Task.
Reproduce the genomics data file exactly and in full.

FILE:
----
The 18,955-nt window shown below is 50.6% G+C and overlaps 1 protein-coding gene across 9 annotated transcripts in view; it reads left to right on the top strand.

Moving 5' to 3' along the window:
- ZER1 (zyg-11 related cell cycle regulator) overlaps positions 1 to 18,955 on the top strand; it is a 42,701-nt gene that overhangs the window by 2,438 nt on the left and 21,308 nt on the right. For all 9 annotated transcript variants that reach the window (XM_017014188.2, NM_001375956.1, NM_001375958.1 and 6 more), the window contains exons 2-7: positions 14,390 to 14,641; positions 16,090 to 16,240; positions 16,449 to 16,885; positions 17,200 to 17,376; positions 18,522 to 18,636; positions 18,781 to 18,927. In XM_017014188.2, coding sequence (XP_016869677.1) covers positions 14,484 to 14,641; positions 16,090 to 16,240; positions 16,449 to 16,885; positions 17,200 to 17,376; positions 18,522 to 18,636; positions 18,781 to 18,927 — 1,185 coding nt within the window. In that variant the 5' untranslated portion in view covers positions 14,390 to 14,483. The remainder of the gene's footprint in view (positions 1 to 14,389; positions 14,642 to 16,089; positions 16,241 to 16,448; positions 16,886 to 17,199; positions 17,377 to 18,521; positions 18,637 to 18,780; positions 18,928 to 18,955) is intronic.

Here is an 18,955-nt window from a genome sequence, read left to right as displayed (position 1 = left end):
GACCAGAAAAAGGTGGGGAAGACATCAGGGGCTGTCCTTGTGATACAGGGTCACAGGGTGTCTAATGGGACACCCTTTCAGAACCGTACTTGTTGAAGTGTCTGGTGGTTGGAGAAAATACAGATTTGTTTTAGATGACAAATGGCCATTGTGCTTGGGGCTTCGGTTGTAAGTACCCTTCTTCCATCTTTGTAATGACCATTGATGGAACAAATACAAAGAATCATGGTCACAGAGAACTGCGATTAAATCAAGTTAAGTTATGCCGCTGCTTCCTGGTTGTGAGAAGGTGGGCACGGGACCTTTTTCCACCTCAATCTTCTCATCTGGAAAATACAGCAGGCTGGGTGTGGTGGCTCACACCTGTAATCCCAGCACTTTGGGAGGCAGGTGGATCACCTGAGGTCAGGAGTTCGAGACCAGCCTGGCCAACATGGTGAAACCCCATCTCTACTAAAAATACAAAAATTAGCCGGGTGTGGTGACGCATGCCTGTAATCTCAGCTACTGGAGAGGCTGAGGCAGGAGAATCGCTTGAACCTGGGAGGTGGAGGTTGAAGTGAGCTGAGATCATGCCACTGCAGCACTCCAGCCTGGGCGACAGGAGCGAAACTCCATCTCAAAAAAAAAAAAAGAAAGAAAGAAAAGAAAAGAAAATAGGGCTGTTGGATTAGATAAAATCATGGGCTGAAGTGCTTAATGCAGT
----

The 18,955-nt window shown below is 50.6% G+C and overlaps 1 protein-coding gene across 9 annotated transcripts in view; it reads left to right on the top strand.

Moving 5' to 3' along the window:
- ZER1 (zyg-11 related cell cycle regulator) overlaps positions 1 to 18,955 on the top strand; it is a 42,701-nt gene that overhangs the window by 2,438 nt on the left and 21,308 nt on the right. For all 9 annotated transcript variants that reach the window (XM_017014188.2, NM_001375956.1, NM_001375958.1 and 6 more), the window contains exons 2-7: positions 14,390 to 14,641; positions 16,090 to 16,240; positions 16,449 to 16,885; positions 17,200 to 17,376; positions 18,522 to 18,636; positions 18,781 to 18,927. In XM_017014188.2, coding sequence (XP_016869677.1) covers positions 14,484 to 14,641; positions 16,090 to 16,240; positions 16,449 to 16,885; positions 17,200 to 17,376; positions 18,522 to 18,636; positions 18,781 to 18,927 — 1,185 coding nt within the window. In that variant the 5' untranslated portion in view covers positions 14,390 to 14,483. The remainder of the gene's footprint in view (positions 1 to 14,389; positions 14,642 to 16,089; positions 16,241 to 16,448; positions 16,886 to 17,199; positions 17,377 to 18,521; positions 18,637 to 18,780; positions 18,928 to 18,955) is intronic.

Here is an 18,955-nt window from a genome sequence, read left to right as displayed (position 1 = left end):
GACCAGAAAAAGGTGGGGAAGACATCAGGGGCTGTCCTTGTGATACAGGGTCACAGGGTGTCTAATGGGACACCCTTTCAGAACCGTACTTGTTGAAGTGTCTGGTGGTTGGAGAAAATACAGATTTGTTTTAGATGACAAATGGCCATTGTGCTTGGGGCTTCGGTTGTAAGTACCCTTCTTCCATCTTTGTAATGACCATTGATGGAACAAATACAAAGAATCATGGTCACAGAGAACTGCGATTAAATCAAGTTAAGTTATGCCGCTGCTTCCTGGTTGTGAGAAGGTGGGCACGGGACCTTTTTCCACCTCAATCTTCTCATCTGGAAAATACAGCAGGCTGGGTGTGGTGGCTCACACCTGTAATCCCAGCACTTTGGGAGGCAGGTGGATCACCTGAGGTCAGGAGTTCGAGACCAGCCTGGCCAACATGGTGAAACCCCATCTCTACTAAAAATACAAAAATTAGCCGGGTGTGGTGACGCATGCCTGTAATCTCAGCTACTGGAGAGGCTGAGGCAGGAGAATCGCTTGAACCTGGGAGGTGGAGGTTGAAGTGAGCTGAGATCATGCCACTGCAGCACTCCAGCCTGGGCGACAGGAGCGAAACTCCATCTCAAAAAAAAAAAAAGAAAGAAAGAAAAGAAAAGAAAATAGGGCTGTTGGATTAGATAAAATCATGGGCTGAAGTGCTTAATGCAGT